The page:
Saturday, October 5, 2013


Roberto Sebastián Antonio Matta Echaurren, most frequently referred to simply as "Matta", was born in Chile in 1911. Here he studied architecture before moving to Paris, where he became caught up in the Surrealist movement and began his career as an artist. Most of his early work were drawings, already marked by the unique and fascinating style that would distinguish his legacy. In 1939 he arrived in New York, along with many other artists in "exile" from Europe due to the war. Inspired by the work of his European peers and especially that of Marcel Duchamp, he began painting. His style is one that is instantly recognizable and visually arresting. It is also one defined by dualisms; fascinated by the scientific world, he drew upon cosmic imagery as well as minuscule botanical studies in old textbooks for inspiration. Having studied architecture, his work contains many straight lines and planes and grids, but these all exist in impossible positions and are outnumbered by organic curves and patches of color. Many of Matta's works not only flout conventions of space, but also of time - a number of his paintings are meant to portray a lifetime, from birth to death, or an individual, or a landscape, or a universe. He developed an individual iconography, a set of symbols that represented real-world objects as well as ideas such as movement and destiny that is consistent throughout his works. He deeply considered the role of the viewer in his art and sought to "liberate images from their common meaning and to represent the object by an image which is pliable to the mechanism of sight and expands the consciousness" (Smith and Dartnall, 24). His later works feature strange, contorted humanoid figures with very alien characteristics, and also include some pieces of an erotic nature (although a very abstract one).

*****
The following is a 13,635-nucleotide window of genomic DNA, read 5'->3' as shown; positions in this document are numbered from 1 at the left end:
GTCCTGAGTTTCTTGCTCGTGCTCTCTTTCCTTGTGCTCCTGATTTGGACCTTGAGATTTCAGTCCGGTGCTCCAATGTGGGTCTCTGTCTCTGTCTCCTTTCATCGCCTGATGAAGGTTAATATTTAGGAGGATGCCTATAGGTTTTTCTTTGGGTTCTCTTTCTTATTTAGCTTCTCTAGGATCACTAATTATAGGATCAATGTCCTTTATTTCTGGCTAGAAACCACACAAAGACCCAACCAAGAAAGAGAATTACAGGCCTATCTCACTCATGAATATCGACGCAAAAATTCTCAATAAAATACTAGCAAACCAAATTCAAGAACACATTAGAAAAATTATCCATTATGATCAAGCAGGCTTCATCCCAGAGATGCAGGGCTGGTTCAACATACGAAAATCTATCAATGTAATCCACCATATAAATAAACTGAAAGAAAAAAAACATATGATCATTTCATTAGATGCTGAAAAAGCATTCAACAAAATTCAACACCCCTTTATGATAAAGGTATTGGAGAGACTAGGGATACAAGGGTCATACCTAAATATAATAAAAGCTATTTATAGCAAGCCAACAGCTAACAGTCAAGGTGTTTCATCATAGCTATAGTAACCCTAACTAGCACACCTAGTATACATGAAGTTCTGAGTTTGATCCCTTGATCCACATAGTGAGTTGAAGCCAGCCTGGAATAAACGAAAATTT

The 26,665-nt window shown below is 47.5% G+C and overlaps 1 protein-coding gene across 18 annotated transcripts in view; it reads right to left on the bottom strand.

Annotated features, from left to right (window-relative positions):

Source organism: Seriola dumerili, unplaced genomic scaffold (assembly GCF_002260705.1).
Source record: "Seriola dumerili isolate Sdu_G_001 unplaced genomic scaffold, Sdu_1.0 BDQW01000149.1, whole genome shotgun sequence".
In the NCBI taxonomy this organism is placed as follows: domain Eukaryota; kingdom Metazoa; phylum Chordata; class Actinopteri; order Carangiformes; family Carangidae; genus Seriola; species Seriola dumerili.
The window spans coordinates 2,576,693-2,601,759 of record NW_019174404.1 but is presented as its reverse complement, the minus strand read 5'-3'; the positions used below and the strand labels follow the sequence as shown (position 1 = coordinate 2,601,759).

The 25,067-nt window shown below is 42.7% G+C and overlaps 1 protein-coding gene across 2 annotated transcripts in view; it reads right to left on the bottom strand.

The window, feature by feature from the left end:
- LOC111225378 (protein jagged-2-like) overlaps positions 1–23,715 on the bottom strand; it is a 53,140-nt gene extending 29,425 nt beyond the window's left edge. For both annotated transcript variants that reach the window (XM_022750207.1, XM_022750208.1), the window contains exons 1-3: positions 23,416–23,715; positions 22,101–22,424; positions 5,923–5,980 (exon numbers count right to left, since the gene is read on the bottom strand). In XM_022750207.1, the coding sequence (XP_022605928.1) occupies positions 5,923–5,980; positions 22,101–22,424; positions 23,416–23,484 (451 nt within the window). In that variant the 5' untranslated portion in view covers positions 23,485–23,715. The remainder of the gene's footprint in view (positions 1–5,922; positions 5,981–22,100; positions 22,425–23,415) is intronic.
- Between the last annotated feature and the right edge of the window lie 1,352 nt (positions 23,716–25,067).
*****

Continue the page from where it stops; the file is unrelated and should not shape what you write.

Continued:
Horoscope, 1937. This is one of Matta's early drawings; his use of vibrant color and stretched forms would come to be very common in his paintings. Matta sought to "depict the unseen realities underlying human existence by conjoining several phases of growth and evolution within a single image" (Smith and Dartnall, 12).

X-Space and the Ego, 1945. Another of Matta's drawings, but from later in his life, evidenced by the fact that strange humanoids are the subject. There is some sense of perspective and a horizon, but overall an unclear sense of space and position, blending dimensions into each other.

A Grave Situation, 1946. A figure is trapped in a cluttered space of planes and supports. The work is intended as a commentary on the human condition, and the central character is based on the forms of ancient totems.

Coigitum, 1972. This is my favorite work of Matta's. It has a sense of both chaos and order, and one feels that the scene could be happening on a cosmic scale, lightyears wide, or it could just as easily be occurring within a single cell. The simple color palette and mix of geometric and organic forms are extremely pleasing, and the amount of detail make it very easy to get lost in the painting.

MATTA, Centre Georges Pompidou, Musee naitonal d'art moderne, 1985. (anthology)
Matta in America, Paintings and Drawings of the 1940s, Smith and Dartnall, 2001.

1 comment:

  1. It seems that it's only showing the left sides of the last two pictures; here they are in full: